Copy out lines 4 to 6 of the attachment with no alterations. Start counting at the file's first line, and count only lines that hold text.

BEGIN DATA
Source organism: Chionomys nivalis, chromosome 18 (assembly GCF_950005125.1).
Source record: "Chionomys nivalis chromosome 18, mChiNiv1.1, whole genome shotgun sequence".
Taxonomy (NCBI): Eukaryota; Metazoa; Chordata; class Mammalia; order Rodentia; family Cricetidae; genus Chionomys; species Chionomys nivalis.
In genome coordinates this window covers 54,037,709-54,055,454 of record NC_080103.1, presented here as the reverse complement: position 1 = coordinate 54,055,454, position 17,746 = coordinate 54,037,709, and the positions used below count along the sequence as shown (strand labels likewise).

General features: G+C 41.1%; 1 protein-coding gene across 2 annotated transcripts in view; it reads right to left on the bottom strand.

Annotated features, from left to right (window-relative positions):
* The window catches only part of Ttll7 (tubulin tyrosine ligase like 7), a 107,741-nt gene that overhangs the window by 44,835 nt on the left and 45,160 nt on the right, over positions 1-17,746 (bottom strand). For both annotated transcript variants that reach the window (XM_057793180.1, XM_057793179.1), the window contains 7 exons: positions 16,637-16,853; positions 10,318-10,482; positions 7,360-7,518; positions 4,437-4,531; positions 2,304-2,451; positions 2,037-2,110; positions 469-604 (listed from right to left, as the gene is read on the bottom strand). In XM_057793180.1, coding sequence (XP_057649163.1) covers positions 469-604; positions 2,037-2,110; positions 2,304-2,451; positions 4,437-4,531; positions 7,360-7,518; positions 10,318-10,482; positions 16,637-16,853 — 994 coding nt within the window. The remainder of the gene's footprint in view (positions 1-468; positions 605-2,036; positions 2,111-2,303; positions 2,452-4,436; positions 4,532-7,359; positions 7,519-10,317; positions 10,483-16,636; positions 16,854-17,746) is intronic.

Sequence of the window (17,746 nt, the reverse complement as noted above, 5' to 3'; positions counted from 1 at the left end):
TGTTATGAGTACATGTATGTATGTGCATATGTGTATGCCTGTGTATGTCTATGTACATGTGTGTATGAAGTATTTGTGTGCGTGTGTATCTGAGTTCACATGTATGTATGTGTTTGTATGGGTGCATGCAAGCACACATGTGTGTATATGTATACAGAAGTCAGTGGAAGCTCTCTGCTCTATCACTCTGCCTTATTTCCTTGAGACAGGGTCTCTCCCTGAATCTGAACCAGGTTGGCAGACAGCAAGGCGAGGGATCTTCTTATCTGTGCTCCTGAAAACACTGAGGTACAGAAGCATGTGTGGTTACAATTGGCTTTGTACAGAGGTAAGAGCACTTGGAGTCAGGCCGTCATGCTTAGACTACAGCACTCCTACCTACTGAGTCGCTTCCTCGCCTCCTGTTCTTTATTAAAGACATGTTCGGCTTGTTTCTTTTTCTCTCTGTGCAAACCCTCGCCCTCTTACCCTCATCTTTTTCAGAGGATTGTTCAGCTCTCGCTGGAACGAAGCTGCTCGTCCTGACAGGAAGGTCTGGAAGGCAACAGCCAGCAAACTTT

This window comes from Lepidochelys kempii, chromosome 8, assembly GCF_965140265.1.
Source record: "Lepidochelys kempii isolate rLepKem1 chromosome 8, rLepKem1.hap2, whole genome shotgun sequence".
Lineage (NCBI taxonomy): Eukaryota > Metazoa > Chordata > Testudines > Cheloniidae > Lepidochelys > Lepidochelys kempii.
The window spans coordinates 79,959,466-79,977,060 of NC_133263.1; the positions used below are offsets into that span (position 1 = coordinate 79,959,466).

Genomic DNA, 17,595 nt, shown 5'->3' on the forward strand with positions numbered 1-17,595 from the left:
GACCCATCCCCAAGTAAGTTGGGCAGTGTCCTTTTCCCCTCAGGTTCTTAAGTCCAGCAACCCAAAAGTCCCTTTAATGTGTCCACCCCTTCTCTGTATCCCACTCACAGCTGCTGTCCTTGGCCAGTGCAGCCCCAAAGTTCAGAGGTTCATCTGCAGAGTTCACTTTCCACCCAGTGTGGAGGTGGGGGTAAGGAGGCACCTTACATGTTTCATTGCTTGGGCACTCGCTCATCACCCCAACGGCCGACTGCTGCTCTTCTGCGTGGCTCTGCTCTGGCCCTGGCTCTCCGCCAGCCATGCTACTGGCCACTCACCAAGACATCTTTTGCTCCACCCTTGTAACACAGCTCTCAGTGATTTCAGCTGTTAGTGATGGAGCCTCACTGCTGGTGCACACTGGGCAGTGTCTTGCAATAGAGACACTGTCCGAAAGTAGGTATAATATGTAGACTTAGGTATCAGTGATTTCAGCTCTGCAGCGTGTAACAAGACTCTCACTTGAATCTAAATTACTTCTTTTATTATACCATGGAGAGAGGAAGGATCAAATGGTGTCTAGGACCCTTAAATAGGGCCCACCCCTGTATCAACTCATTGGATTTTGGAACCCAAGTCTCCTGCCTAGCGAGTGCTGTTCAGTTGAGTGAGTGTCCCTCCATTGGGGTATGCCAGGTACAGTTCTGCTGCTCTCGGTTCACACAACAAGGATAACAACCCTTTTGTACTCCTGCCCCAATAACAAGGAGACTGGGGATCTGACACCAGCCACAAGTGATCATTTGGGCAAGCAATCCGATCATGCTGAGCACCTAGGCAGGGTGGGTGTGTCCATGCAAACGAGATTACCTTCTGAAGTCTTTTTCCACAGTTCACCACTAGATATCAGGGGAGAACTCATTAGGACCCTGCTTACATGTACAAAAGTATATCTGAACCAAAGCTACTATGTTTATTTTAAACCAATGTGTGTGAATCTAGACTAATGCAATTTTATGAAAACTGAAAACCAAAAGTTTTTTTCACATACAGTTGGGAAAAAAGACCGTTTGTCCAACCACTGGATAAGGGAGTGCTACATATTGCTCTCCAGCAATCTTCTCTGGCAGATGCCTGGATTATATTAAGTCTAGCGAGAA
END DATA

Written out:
In genome coordinates this window covers 54,037,709-54,055,454 of record NC_080103.1, presented here as the reverse complement: position 1 = coordinate 54,055,454, position 17,746 = coordinate 54,037,709, and the positions used below count along the sequence as shown (strand labels likewise).

General features: G+C 41.1%; 1 protein-coding gene across 2 annotated transcripts in view; it reads right to left on the bottom strand.

Annotated features, from left to right (window-relative positions):